Minutes after a consultant delivered a report showing University of Louisville President James Ramsey is paid “at or above the market,” the Board of Trustees’ Compensation Committee unanimously recommended on Monday a 6 percent merit raise in his base pay and a bonus from the U of L Foundation equal to 25 percent of his base salary.
The vote, which is before the full board later this week, came at the end of a meeting in which Ramsey devoted nearly an hour to highlighting his most recent accomplishments during 13 years as the university’s chief executive. His presentation, part of a review of benchmarks set by the board to judge Ramsey’s performance, included rises in graduation rates, increases in fundraising, and multimillion-dollar land development deals that expand the campuses’ footprint and the university’s revenue base.
According to the compensation study, conducted by Chicago firm Verisight, Ramsey is projected to receive $1.1 million in pay this year. That includes base salaries from both the university and the U of L Foundation, a $156,000 bonus, and nearly $300,000 in deferred compensation. However, it does not include perks provided to Ramsey, such as a $12,000 annual car allowance for his wife, a residence and tax gross-up payments, which cover taxes he must pay on certain benefits.
As IL reported in February, Ramsey and top U of L executives received millions in deferred compensation in the 2012-13 fiscal year, including $2.4 million for Ramsey alone. That pay was part of an incentives package that accumulated over time and was designed to keep him at the university, officials said. Last year, Ramsey received $944,512 in deferred compensation from the Foundation, according to an IRS 990 form.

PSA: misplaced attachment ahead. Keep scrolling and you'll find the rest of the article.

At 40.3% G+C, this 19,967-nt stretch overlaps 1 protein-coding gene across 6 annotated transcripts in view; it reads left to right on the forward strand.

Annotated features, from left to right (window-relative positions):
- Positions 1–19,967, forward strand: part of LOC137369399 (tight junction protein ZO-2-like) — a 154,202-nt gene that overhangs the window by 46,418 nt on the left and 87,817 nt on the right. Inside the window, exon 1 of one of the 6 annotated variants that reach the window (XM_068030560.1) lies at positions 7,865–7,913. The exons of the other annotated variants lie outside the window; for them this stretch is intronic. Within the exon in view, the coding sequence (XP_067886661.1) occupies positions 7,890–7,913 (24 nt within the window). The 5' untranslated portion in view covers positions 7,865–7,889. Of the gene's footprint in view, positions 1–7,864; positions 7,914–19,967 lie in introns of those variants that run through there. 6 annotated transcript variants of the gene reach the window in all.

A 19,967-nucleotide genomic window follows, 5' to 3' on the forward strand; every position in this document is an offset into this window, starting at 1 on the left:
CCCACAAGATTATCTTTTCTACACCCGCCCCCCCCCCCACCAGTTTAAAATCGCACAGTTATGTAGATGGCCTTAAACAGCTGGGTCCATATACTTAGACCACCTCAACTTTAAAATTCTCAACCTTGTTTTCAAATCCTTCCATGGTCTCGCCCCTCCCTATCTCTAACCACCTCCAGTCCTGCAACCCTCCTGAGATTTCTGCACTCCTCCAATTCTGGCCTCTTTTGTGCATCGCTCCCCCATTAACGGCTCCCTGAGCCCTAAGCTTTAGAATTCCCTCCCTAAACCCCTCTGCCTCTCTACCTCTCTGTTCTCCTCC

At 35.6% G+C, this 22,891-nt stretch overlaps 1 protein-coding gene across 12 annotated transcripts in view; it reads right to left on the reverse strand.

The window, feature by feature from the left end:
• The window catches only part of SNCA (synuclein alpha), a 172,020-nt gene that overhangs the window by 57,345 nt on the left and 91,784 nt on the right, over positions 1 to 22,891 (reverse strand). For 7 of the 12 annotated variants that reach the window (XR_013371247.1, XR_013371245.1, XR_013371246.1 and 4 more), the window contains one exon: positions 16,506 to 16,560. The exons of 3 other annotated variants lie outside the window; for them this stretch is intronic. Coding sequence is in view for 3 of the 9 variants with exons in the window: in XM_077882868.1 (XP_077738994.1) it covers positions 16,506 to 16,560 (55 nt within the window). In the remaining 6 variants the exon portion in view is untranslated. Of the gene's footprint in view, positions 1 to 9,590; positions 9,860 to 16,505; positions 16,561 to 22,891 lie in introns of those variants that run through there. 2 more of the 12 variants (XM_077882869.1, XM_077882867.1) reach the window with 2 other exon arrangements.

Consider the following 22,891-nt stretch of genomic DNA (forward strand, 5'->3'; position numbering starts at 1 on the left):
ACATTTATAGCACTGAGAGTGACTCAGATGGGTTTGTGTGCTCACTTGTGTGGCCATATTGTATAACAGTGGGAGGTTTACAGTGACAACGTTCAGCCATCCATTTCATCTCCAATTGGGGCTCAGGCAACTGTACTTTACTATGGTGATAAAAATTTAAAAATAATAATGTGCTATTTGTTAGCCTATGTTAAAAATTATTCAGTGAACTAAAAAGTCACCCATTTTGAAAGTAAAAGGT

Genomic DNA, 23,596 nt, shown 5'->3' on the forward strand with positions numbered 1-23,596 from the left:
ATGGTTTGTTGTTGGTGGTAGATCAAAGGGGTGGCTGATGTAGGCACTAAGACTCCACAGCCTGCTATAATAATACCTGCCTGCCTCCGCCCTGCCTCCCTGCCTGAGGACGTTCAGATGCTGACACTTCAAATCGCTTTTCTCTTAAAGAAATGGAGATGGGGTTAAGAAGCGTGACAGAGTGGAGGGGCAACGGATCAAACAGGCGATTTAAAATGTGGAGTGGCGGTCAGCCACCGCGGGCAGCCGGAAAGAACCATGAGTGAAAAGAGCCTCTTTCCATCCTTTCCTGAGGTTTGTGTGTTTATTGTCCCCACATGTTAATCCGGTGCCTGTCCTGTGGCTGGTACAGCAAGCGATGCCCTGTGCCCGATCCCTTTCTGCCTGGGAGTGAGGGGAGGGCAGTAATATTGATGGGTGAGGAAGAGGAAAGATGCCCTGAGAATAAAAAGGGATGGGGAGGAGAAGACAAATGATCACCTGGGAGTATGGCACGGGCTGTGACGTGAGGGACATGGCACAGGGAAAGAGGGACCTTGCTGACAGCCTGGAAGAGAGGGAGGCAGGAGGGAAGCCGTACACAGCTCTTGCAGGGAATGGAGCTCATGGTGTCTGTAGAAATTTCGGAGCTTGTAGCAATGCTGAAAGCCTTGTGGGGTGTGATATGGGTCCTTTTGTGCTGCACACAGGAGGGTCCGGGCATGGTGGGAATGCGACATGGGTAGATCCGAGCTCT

The Courier-Journal reported Monday that Ramsey’s total pay for 2014 was more than $1.6 million.
“That means we’ve had tremendous success,” said trustee Bob Benson on Monday. “That means that he, in the 13 years that he and his team have served this university, have brought us along.”
Verisight analyzed information on 26 universities — eight of which are also members of the Atlantic Coast Conference — from the Chronicle of Higher Education and the College and University Professional Association, as well as data it gathered from IRS 990 forms. Its analysis shows Ramsey’s compensation is 160 percent of the median according to the Chronicle’s data, and 180 percent of the median according to its own review of 990 forms, which do not provide a comprehensive view.
Ramsey’s contract provides annual contributions of $250,000 in deferred compensation until 2020. That pay, which comes from the Foundation, a separate fundraising entity that manages $1.1 billion in assets, has gotten the attention of some trustees, who have called for more transparency in Foundation dealings. Trustee Steve Wilson has said publicly he was not aware of the deferred compensation payments.
Verisight Principal Mark Reilly, who gave the presentation Monday, said using deferred compensation to retain a university president is “a common practice” and that roughly half of the schools analyzed in the report offer it.
The university paid roughly $23,000 for the study, in part as an answer to public criticism of Ramsey’s pay. A report by the Chronicle of Higher Education last month said Ramsey is the 26th-highest-paid president of a public university in the U.S.
Trustee Ron Butt said Ramsey deserves every penny.
“We’re looking at an all-star president,” he said. “We have a prime, superstar, all-star team.”
The study and recommendation from the trustee committee are unlikely to quiet discussion of executive pay at U of L. State Auditor Adam Edelen announced late last month he would launch a review of the Foundation and the Board of Trustees, seeking to determine whether there is effective oversight of both the Foundation and the university’s administration.